2015: A year of substantial progress

12 January 2016

EPO President Benoît BattistelliFor the sixth year in a row, we have witnessed a growth in the demand for the EPO’s services in terms of both filings (around +1%) and applications for patents (+5%). These figures for 2015 are preliminary and we look forward to  publishing more detailed figures at the beginning of March. Against this backdrop of increasing demand, the Office took last year a number of measures that helped us to retain our position as a high quality service provider and achieved results that show we are responding to the demands of the modern IP system.

Final assessments indicate that the EPO will have dealt with over 364,000 search, examination and opposition products in 2015, a +14% increase compared to the previous year. So too has our timeliness improved in the delivery of those high quality products and services. For example, we witnessed a reduction in the backlog of Priority one group files from 35.030 to around 10.500 products, an improvement of 70%. There was also a steady and significant increase in the number of International Search reports (ISRs) for PCT chapter one filings being delivered on time. 87.1% of ISRs are now delivered within 3 months of the dossier being received and represents a significant increase given the extremely high volume of files.

At the end of 2015 we were delighted to receive ISO 9001 certification for Patent Information, resulting in quality certification for the entire patent process. We are therefore the first – and only – office in the world to apply such an extensive and rigorous standard to our quality certification process. The attainment of this certification also demonstrates that while the EPO is facing an increasing workload, the quality of our services that is recognised by many stakeholders has remained as high as ever. It’s a fact supported by the surpassing of our internal targets for quality compliance in both search and examination. Hence our DQA Quality audit compliance index is at 96,6% in search (above the 2015 target of 95%) and 85,0% in examination (equal to the 2015 target of 85,0%).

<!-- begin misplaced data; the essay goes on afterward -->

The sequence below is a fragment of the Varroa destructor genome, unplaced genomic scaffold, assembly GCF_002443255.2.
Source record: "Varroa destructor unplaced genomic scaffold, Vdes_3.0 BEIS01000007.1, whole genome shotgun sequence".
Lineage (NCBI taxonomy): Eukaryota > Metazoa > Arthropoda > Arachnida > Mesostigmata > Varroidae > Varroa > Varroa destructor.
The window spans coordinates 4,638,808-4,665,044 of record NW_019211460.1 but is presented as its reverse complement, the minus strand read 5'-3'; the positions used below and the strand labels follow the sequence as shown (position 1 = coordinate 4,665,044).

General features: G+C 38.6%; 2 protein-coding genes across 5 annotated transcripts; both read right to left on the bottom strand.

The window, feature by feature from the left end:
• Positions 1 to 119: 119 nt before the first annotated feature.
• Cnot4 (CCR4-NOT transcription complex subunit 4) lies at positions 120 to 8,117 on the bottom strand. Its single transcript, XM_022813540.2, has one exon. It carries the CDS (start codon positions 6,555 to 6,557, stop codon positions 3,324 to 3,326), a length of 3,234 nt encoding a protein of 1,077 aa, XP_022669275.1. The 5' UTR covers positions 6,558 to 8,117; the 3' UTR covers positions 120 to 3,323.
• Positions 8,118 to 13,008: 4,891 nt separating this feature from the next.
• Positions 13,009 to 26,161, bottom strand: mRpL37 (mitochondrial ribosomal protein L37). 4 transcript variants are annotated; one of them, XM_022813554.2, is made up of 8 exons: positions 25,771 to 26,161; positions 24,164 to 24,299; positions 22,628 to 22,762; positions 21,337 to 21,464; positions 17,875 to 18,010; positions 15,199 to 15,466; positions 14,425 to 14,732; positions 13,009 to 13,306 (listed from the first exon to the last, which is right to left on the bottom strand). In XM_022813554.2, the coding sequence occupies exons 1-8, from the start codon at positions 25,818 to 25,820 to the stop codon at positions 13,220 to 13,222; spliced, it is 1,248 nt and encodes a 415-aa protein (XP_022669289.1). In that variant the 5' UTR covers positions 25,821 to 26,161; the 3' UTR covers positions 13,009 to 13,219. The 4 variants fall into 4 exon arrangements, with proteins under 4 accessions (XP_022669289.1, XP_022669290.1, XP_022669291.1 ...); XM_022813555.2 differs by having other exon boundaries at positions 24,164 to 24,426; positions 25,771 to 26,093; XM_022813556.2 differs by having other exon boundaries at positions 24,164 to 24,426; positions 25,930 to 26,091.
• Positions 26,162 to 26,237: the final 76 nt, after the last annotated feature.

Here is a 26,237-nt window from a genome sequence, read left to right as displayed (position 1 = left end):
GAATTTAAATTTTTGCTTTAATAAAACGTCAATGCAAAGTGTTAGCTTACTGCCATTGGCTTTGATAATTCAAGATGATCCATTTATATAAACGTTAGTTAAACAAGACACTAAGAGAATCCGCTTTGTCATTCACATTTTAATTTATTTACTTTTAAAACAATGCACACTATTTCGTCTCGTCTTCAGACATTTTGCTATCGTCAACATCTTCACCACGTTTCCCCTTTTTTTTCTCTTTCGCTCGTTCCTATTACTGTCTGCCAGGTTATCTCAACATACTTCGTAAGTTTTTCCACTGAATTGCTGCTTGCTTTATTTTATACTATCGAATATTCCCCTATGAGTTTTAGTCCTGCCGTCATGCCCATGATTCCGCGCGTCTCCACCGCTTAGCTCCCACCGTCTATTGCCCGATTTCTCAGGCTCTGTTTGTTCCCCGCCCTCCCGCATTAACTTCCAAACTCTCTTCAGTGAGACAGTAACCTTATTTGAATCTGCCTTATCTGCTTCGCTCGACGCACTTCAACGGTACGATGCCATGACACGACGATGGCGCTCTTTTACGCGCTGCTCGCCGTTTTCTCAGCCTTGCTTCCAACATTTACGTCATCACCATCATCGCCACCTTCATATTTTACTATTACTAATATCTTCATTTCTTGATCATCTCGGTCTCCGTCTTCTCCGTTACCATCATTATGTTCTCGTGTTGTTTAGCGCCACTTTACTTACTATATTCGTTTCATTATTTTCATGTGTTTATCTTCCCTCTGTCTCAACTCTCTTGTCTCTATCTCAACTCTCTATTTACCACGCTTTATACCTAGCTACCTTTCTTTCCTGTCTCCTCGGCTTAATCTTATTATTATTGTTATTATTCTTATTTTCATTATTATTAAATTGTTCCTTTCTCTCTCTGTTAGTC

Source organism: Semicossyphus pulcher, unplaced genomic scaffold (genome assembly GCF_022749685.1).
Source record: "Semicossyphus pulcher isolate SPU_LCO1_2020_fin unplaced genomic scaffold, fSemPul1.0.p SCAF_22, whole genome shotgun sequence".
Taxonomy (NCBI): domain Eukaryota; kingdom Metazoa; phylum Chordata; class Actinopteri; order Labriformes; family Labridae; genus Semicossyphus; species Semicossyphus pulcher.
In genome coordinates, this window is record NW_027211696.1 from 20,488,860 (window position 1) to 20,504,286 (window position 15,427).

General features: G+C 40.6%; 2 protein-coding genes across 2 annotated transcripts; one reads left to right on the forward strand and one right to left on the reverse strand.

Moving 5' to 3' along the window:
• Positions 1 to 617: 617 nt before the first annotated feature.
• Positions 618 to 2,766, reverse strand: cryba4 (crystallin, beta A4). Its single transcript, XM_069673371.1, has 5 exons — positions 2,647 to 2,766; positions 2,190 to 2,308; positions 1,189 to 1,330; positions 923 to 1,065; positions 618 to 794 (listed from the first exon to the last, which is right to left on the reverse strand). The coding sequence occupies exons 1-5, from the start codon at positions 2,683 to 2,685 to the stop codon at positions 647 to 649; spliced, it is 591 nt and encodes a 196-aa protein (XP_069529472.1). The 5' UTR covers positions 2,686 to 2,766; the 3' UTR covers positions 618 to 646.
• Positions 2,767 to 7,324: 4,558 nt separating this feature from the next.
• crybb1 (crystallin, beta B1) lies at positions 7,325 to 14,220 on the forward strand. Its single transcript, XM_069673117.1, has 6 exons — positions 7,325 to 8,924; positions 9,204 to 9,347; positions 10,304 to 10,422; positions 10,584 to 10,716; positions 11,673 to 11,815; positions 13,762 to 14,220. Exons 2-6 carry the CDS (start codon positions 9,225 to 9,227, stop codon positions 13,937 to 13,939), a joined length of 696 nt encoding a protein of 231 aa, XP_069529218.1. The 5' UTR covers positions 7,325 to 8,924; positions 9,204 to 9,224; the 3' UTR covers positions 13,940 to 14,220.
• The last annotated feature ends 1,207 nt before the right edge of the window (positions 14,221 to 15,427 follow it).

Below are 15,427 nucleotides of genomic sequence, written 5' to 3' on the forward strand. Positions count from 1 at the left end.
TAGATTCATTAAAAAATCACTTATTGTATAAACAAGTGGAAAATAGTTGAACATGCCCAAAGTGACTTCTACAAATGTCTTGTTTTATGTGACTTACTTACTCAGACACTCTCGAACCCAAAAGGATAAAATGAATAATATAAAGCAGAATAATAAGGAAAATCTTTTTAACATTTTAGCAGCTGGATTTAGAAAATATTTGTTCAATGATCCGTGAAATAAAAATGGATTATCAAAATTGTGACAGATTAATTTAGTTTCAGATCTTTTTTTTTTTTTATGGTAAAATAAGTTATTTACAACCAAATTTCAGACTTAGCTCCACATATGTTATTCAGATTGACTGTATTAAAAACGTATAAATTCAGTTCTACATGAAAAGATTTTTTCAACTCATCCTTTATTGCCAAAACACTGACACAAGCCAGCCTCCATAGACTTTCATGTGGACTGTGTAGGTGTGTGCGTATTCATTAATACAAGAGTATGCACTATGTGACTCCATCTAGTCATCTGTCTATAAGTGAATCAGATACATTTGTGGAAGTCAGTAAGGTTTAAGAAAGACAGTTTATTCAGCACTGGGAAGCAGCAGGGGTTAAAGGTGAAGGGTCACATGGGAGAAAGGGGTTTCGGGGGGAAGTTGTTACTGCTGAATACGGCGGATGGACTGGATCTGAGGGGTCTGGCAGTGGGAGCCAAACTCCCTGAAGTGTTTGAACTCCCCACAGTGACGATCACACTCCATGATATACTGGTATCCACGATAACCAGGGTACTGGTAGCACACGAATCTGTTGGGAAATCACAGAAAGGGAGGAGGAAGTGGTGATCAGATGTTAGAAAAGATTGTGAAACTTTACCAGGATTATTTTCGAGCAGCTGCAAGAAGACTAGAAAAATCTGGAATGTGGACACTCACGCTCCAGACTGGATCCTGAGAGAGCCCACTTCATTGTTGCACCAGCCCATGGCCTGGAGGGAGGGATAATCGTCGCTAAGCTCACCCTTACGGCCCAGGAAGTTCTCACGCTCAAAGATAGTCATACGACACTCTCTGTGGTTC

These key results in quality, timeliness and productivity have ensured that the European Patent has continued to prove as attractive as ever to new territories, such as Morocco and Moldova, which became validation states on 1 March and 1 November respectively. Our commitments outside of Europe and to harmonisation also saw great progress through further take up of the CPC and progress on the Global Dossier. The external aspect of our work was also highlighted in 2015 with the signing of a new bilateral agreement with SIPO to continue our projects together, having already celebrated thirty years of cooperation.

But while the EPO has successfully worked with our international partners, a number of our own member states have worked in cooperation with the EPO to finalise preparations for the next significant development in patents in the European Union itself. With the support of the EPO, the Select Committee last December agreed a complete secondary legal framework comprising the implementing rules, and budgetary and financial rules for the unitary patent. It was a hugely significant occasion for the European patent system which means that we are now legally, technically and operationally ready to deliver the unitary patent. With the successful ratification of the UPC Agreement by the remaining member states, 2016 really could be the year in which innovators the world over start to benefit from the distinct advantages the unitary patent is set to deliver.

These are just a few of the substantial achievements that have been made this year, to which can be added many others such as new online services, unprecedented levels of transparency and ground-breaking studies to name but a few. Yet I am proud to say that the price of these improvements has come at no extra cost to the user. Through the internal reforms we have undertaken to improve the efficiency of our organisation, our own prices have remained stable since 2010, other than small inflation adjustments. Furthermore, we have successfully ensured that the price of our main procedural fee – the PCT search fee – has been frozen since 2012 (meaning a -5,3% decrease in actual terms), and it will be extended to the PCT Examination fee as from 1st April 2016. It is positive news for innovation in Europe, which will continue to benefit from the highest quality products and services at stable rates.

We will work hard to ensure that our organisation continues to improve even further in all areas in 2016 so that users can continue to rely on our quality and efficiency.

Benoît Battistelli


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Categories: Patents, Quality

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